The problem is this: If we are to take seriously the proposition that, outside of rare situations involving the Thirteenth Amendment, only the government (acting, necessarily, through living agents) can violate the Constitution, (25) the reality of individual-capacity damages claims is fundamentally at odds with treating section 1983 as merely remedial. Individuals as individuals lack the legal capacity to violate the Constitution. Only a government entity, or an individual serving as an agent of the government and therefore acting in a public capacity because the individual (1) is employed by the government and has acted within the scope of his employment, (2) has exercised a "public function," or (3) has received tacit governmental ratification of the conduct in circumstances sufficient to warrant application of the Supreme Court's state-action "entanglement" cases, has the inherent capacity to infringe constitutional rights. (26) Thus, insofar as section 1983 creates individual-capacity lawsuits, the statute is necessarily substantive. By authorizing causes of action against individual persons in their capacities as private jural entities separate and apart from their public capacities as agents through whom the government acts, section 1983 creates substantive entitlements, and imposes on individual-capacity defendants substantive duties, that otherwise would not exist. A natural person adjudged individually liable under section 1983 for what the Supreme Court frequently terms a "constitutional violation" (27) has not, in fact, personally "violated" the Constitution. Individual-capacity liability arises only by virtue of the fact that the personal defendant has violated a federal statute--one whose substantive reach is defined by reference to the Constitution but which itself creates substantive entitlements and duties insofar as it authorizes suits against individuals as individuals for their roles in constitutional violations.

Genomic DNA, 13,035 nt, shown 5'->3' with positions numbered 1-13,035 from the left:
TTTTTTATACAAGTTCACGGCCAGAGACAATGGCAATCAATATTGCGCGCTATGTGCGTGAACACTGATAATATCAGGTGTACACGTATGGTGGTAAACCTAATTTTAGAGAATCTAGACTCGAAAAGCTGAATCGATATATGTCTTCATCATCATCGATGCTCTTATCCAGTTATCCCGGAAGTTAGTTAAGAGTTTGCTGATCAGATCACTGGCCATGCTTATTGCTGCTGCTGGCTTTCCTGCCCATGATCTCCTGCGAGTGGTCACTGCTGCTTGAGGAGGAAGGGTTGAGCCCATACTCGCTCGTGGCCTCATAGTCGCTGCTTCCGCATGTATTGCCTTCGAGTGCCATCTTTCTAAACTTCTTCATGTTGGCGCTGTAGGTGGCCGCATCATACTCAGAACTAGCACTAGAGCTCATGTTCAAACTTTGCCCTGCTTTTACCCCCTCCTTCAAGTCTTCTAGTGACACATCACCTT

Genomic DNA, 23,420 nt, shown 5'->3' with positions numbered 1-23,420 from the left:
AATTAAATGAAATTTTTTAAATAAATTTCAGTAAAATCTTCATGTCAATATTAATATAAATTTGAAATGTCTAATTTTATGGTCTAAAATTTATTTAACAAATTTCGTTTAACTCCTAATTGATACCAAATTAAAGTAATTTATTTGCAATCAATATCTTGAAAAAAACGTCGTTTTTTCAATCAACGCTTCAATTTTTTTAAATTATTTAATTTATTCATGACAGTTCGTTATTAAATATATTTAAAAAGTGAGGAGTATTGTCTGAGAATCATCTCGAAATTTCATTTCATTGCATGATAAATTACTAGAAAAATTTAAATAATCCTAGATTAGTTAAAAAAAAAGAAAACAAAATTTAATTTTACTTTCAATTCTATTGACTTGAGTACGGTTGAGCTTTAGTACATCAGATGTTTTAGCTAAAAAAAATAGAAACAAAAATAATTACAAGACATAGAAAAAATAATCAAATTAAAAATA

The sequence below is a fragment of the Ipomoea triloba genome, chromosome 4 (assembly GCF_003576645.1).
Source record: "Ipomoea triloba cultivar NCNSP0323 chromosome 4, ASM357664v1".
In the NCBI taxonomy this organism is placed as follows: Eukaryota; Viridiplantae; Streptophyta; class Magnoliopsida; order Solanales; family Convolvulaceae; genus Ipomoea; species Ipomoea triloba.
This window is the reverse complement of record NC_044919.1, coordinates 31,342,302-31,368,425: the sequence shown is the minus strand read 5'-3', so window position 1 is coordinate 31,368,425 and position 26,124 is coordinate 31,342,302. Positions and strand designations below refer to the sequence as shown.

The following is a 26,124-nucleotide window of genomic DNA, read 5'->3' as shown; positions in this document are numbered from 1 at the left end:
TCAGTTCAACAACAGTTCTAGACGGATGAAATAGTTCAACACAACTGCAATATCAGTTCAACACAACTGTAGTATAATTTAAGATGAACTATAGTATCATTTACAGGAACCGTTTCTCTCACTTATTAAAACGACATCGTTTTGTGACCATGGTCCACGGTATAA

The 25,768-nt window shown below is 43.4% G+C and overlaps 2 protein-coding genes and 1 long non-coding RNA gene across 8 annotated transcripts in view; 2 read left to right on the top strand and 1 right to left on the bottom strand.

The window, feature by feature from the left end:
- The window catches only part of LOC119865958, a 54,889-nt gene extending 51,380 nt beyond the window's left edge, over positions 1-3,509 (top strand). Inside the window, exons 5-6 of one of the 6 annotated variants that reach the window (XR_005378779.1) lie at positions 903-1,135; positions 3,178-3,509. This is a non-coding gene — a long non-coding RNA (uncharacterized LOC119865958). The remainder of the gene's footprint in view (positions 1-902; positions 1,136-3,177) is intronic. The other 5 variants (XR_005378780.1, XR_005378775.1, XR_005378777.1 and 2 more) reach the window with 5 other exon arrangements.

Why does it matter that we resist the tendency to think that our constitutional "rights" are enforceable (either defensively, as in a motion to suppress unconstitutionally seized evidence in a criminal case, or offensively, as in a section 1983 action) against not only an overreaching government but also against the human agents through whom the government acts in their capacities as private citizens? Why does it matter that we recognize the substantive nature of an individual-capacity claim under section 1983? It matters because, if one accepts that section 1983 creates substantive entitlements that otherwise would not exist, and that it does not merely specify remedies for substantive rights created in the Constitution, there is no longer any reason to presume that the substantive entitlements to...